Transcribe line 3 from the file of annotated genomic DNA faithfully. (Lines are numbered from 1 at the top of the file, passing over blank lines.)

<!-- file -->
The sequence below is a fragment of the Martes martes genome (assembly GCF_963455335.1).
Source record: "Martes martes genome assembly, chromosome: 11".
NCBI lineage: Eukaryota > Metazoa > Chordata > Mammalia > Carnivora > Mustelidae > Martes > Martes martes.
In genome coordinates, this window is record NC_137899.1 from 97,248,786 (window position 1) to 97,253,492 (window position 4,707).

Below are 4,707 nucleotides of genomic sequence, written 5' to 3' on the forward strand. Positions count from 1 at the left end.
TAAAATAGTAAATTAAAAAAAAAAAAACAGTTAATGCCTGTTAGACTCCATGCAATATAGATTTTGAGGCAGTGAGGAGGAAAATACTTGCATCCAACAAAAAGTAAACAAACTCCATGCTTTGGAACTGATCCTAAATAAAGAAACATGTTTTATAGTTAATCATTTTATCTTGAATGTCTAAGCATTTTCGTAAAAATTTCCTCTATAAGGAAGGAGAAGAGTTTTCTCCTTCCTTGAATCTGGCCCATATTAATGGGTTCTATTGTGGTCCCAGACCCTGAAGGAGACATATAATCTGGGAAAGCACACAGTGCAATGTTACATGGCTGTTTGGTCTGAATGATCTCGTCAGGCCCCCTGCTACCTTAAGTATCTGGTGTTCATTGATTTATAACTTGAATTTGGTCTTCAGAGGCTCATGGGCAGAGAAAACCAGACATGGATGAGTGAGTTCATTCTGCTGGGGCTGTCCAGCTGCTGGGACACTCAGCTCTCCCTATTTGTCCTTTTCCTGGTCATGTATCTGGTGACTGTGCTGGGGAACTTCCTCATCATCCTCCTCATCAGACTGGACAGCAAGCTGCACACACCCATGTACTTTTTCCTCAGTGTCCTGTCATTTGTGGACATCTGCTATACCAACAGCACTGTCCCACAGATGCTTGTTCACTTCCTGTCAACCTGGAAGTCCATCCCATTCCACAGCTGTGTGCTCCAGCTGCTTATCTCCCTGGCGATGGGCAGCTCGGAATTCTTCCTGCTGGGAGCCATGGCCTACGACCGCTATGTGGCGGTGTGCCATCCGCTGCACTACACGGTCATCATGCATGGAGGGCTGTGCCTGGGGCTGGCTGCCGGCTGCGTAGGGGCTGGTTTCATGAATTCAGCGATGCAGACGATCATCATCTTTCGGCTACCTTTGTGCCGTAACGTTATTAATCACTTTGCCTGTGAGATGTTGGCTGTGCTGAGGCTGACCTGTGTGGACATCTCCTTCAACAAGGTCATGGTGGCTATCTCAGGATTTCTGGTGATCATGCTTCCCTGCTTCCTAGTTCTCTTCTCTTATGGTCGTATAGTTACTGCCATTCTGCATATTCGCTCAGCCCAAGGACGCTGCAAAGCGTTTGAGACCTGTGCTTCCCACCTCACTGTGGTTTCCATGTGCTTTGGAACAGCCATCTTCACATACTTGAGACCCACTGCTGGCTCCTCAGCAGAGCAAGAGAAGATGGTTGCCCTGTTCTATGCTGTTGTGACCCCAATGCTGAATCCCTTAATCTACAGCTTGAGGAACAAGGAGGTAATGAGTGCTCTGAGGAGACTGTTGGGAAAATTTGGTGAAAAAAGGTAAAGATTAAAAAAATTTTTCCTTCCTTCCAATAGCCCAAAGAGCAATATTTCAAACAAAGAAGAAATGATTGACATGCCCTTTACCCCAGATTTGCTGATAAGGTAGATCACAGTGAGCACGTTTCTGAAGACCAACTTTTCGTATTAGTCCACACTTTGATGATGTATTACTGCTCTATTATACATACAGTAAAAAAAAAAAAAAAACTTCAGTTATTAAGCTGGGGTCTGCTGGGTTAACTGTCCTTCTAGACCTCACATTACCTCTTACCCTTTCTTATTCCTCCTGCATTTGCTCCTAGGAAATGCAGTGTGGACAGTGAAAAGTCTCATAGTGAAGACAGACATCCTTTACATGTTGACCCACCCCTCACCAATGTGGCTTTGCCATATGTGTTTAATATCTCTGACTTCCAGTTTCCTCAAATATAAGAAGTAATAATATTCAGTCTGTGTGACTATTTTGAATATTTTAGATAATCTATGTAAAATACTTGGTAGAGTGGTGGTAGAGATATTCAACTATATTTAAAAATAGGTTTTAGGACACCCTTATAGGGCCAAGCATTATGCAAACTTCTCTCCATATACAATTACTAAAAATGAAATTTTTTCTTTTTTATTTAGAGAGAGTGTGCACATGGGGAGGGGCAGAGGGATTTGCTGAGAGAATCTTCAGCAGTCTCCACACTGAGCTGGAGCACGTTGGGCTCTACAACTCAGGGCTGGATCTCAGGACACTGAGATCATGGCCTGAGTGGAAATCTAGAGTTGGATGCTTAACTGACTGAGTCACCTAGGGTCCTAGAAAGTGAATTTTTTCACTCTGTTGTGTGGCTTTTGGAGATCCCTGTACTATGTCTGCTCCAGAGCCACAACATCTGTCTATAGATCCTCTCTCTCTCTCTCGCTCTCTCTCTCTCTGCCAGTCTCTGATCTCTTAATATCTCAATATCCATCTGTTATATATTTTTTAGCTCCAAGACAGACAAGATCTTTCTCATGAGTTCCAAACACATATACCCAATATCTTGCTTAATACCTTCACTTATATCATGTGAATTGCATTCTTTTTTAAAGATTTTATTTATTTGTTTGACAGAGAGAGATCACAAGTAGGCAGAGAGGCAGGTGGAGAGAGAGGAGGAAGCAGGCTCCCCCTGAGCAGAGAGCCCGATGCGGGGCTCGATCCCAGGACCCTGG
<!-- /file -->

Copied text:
NCBI lineage: Eukaryota > Metazoa > Chordata > Mammalia > Carnivora > Mustelidae > Martes > Martes martes.